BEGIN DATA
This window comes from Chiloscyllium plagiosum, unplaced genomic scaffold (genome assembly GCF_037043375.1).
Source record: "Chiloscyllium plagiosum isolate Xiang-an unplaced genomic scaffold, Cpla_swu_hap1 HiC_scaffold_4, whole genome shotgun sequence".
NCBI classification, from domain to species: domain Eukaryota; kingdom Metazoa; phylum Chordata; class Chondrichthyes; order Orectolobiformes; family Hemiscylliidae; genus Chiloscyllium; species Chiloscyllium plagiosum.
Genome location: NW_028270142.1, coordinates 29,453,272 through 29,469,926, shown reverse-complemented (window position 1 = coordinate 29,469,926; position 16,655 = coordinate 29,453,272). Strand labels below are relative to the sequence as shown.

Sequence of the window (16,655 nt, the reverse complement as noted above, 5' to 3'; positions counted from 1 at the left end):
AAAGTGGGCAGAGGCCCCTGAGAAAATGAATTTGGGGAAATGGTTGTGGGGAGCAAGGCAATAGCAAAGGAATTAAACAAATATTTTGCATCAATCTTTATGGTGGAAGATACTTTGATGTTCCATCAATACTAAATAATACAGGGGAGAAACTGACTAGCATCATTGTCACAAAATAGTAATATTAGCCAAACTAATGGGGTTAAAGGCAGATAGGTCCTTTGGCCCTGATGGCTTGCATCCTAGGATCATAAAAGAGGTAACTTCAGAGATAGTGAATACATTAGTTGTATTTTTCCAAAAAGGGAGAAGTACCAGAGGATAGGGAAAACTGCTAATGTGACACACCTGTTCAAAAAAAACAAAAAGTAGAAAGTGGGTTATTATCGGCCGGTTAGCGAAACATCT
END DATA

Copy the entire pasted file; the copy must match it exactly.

This window comes from Chiloscyllium plagiosum, unplaced genomic scaffold (genome assembly GCF_037043375.1).
Source record: "Chiloscyllium plagiosum isolate Xiang-an unplaced genomic scaffold, Cpla_swu_hap1 HiC_scaffold_4, whole genome shotgun sequence".
NCBI classification, from domain to species: domain Eukaryota; kingdom Metazoa; phylum Chordata; class Chondrichthyes; order Orectolobiformes; family Hemiscylliidae; genus Chiloscyllium; species Chiloscyllium plagiosum.
Genome location: NW_028270142.1, coordinates 29,453,272 through 29,469,926, shown reverse-complemented (window position 1 = coordinate 29,469,926; position 16,655 = coordinate 29,453,272). Strand labels below are relative to the sequence as shown.

Sequence of the window (16,655 nt, the reverse complement as noted above, 5' to 3'; positions counted from 1 at the left end):
AAAGTGGGCAGAGGCCCCTGAGAAAATGAATTTGGGGAAATGGTTGTGGGGAGCAAGGCAATAGCAAAGGAATTAAACAAATATTTTGCATCAATCTTTATGGTGGAAGATACTTTGATGTTCCATCAATACTAAATAATACAGGGGAGAAACTGACTAGCATCATTGTCACAAAATAGTAATATTAGCCAAACTAATGGGGTTAAAGGCAGATAGGTCCTTTGGCCCTGATGGCTTGCATCCTAGGATCATAAAAGAGGTAACTTCAGAGATAGTGAATACATTAGTTGTATTTTTCCAAAAAGGGAGAAGTACCAGAGGATAGGGAAAACTGCTAATGTGACACACCTGTTCAAAAAAAACAAAAAGTAGAAAGTGGGTTATTATCGGCCGGTTAGCGAAACATCT